Clinical Linguistics on the offensive

News summary

On Tuesday April 12th we held the annual colloquium of the British Association of Clinical Linguistics. The session culminated with a discussion on how to teach language analysis to speech and language therapy students. A number of fascinating issues were raised, including which theoretical approaches to adopt, and how to describe language use in informal contexts. It was strongly felt that clinical linguistics needs to go on the offensive by developing theories which can account for disordered language use, and demanding more space in the speech and language therapy curriculum.


Forum on teaching linguistic analysis to speech and language Therapy students

British Association of Clinical Linguistics Colloquium

Leeds Metropolitan University

Tuesday April 12th 2011

Four discussants were invited to give short (7 minute) presentations on teaching linguistic analysis to speech and language therapy students. The speakers were Vesna Stojanovik (VS), University of Reading, Ian Crookston (IC), Leeds Metropolitan University, Sara Howard (SH), Sheffield University, and Carolyn Letts (CL), Newcastle University. After the discussants had given their presentations, questions and contributions were taken from the floor.

Summary of presentations

VS spoke about teaching generative approaches at Reading. She argued that this approach was useful as it was a familiar framework for all researchers and academics within the department. It gives students formal criteria to identify syntactic categories; the building blocks of syntax. It also enables students to access the research literature. There are, however, a few disadvantages. The students have difficulties with the terminology, and there is often not enough space in the curriculum to teach linguistic theory in any depth. VS also uses a narrative discourse framework; Stein & Glenn’ Story Grammar, and teaches basic Conversation Analysis.

IC spoke of the relationship between clinical and theoretical linguistics, which he likened to a middle-age marriage between two individuals who can’t live together, but can’ t live apart. He argued that theoretical linguistics could not easily deal with clinical data. Firstly, he argued that whereas theoretical linguistics tends to cull data from formal registers, clinical data is derived in an informal setting. Secondly, clinical data is a lot “messier” showing greater variation between individuals, and errors which may be unique to that speaker. Therefore, while a formal theoretical approach would involve proposing a theory, and then investigate its predictions using data from formal registers, a clinical approach is more exploratory, zero-ing in on unusual patterns of language use, and then using these to motivate or challenge current theories. What is needed is a linguistic theory which is capable of dealing with informal language use.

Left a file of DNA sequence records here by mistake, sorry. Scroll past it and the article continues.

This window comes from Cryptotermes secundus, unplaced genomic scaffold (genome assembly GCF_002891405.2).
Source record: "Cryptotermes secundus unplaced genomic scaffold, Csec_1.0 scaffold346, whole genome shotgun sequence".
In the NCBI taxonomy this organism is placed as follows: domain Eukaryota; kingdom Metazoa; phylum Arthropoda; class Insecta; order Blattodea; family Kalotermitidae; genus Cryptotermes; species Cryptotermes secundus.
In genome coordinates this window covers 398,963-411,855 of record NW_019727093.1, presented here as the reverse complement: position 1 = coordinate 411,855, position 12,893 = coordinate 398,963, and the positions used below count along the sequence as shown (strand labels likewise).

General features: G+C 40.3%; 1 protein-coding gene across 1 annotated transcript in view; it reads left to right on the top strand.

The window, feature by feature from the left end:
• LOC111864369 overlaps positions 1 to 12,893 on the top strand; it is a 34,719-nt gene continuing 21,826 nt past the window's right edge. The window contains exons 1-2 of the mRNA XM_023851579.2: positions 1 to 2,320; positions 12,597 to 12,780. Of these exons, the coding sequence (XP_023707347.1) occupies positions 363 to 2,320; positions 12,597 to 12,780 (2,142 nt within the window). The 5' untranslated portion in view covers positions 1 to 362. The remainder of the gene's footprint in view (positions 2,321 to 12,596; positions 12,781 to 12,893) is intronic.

SH spoke about the erosion of phonetics in the curriculum. She warned against the dangers of a vicious circle whereby few therapists use phonetics in the clinic, therefore its space within the curriculum gets downgraded, therefore fewer therapists use phonetics in the clinic, and so on. Too little time spent on phonetics means that therapists are often afraid to use it, therefore avoid using it, and hence become deskilled. On the plus side, the development of e-learning may allow students to explore phonetics outside of formal teaching. SH emphasised the need to analyse real conversation, and to study phonetic processes above the single-word level.

CL spoke about the LARSP framework. She argued that this framework was a useful means of identifying areas of language in children which were in need of attention. Teaching of LARSP should be supplemented by the use of case studies, which gives the students a “pay off”.

Issues raise during the discussion

- Perhaps the most important point to be raised was that linguistics should be taught throughout all years of the degree programme, not in a chunk at the beginning.

- Clinical linguistics needs to go on the offensive to prove its worth.

- We need to look at interactional data, not just isolated language examples.

- Teachers ought to bring their own unique personal perspective to courses, as this enables them to teach with enthusiasm and passion.

- Clinicians often do a LARSP-style analysis in their heads, even if they don’t do a formal LARSP

- Clinicians need to be taught a set of tools which they can take with them.

- One individual cautiously and reservedly welcomed the greater involved of the private sector. They argued that the private sector would have more of an impetus for innovative bespoke treatment, would be more open to new ideas, and possibly more open to linguistic analysis.